Question on 120 vs 220 film
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Old 11-12-2005   #1
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Default Question on 120 vs 220 film

I have never used 220 film before but I have used 120. From what I can gather, the film itself is the same but has twice the number of exposures per roll, which means the roll itself is twice as long. As I recall, the 120 spools were too full to accommodate the extra length, so the spool has to be different for 220 film. Is the outer diameter of a 220 spool bigger than that for a 120 spool or is the diameter of the hub smaller?

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Old 11-13-2005   #2
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Default Re: Question on 120 vs 220 film

From back when I shot with a RB-67 I had both 120 and 220 backs for it. I could put the film in either back but I could only shoot 10 shots of the 220 in a 120 back. I had to be careful with the 120 in the 220 back or I'd shoot 10 extra shots without film.

But yes, 120 is 10 shots with 6x7 and the 220 was 20 shots with a 6x7 camera. You got more shots with a 6x6 and even more with a 645 camera. But if I remember correctly, the spools were the same size. I don't think the 220 h ad paper backing the whole length of the film though, where the 120 did. I shot the RB-67 back in the late 70's to early 80's, so it's been awhile.

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Old 11-13-2005   #3
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Default Re: Question on 120 vs 220 film

If I understand you correctly, the spools are mechanically the same but it does not follow that a camera that takes 120 film will take 220 if you are correct and the paper leader does not extend all the way across the back of the film. Except for the Yashica A I used when shooting for the school yearbook, all the cameras that took 120 film that I have used had a red window in back that showed a small part of the backing showing the number of the exposure in the film gate. If the paper leader on 220 is short as you describe, it could not be used on such a camera without risking fogged photos. Also, it is unclear how the exposed film would be protected from light while unloading it from the camera.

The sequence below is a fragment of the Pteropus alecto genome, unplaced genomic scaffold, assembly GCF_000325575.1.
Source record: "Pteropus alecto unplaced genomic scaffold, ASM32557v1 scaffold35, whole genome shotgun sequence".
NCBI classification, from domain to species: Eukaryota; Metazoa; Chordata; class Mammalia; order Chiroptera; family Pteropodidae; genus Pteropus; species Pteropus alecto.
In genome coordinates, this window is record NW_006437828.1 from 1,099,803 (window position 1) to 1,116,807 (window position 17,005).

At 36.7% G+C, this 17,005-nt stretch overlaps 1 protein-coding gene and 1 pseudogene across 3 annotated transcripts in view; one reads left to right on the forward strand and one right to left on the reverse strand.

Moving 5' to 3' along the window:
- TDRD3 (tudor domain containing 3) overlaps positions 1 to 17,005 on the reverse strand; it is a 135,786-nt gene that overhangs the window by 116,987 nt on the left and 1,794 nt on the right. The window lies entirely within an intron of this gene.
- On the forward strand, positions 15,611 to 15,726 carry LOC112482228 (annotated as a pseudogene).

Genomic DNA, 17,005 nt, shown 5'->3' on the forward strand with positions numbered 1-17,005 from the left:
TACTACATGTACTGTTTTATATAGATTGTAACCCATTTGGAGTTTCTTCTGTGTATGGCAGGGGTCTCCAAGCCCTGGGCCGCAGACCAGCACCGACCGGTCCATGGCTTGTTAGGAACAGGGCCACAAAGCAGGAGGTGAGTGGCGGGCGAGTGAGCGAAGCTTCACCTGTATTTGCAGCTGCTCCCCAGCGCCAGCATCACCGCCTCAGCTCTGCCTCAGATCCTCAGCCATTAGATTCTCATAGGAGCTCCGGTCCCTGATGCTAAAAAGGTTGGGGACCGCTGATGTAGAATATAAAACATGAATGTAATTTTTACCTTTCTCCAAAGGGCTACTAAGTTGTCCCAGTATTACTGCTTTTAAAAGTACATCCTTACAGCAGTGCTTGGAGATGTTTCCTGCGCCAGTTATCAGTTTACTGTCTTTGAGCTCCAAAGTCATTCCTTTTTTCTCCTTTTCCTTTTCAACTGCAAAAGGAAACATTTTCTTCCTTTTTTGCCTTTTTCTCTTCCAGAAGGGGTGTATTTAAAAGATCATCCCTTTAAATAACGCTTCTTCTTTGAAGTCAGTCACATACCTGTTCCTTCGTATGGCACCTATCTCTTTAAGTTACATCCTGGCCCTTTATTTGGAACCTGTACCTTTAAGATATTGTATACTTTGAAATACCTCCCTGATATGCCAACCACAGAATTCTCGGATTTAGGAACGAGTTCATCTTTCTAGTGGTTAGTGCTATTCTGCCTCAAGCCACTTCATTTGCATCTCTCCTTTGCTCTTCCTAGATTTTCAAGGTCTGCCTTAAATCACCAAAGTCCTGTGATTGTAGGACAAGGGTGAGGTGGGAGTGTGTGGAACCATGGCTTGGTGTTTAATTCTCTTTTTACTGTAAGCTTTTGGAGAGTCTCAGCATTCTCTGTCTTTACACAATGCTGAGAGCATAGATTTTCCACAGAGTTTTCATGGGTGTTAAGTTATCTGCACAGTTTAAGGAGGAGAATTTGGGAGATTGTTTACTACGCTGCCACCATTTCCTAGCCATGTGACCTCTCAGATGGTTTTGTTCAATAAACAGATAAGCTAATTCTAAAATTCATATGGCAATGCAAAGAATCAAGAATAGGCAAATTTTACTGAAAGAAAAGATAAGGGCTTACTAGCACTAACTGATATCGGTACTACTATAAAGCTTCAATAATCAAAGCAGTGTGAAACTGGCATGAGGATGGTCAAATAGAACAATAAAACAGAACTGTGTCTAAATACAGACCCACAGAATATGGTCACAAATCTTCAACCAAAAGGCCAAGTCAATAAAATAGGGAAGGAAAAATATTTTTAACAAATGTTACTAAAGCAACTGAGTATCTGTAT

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Old 11-13-2005   #4
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Default Re: Question on 120 vs 220 film

The RB-67 did not have a window on it's back. It had it's own counter as part of the film back. The backs were completely light safe when shut and on the camera or with the dark slide in place so they could be taken off the camera with film in them.

The RB also had 70 mm film capabilit as well as sheet film. It was a great camera and I almost bought another one when I bought a D30 3 years ago and that pretty much did it for my film cameras. Even my 4x5's.

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Old 11-15-2005   #5
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Default Re: Question on 120 vs 220 film

220 film uses the same spool as 120, but uses less backing paper to fit double the film on the spool. Not all MF cameras can use 220 film. I find 220 useful for my Mamiya C220, as it doesn't have the advantage of interchangeable backs, less film changing. On the C220 I have to rotate the film pressure plate to the 220 position, and also a knob on the side. i have read that the lack of backing paper can cause the film to get scratched easier, but have never experienced that problem myself. 220 film is usually double the cost of 120, and often double to process.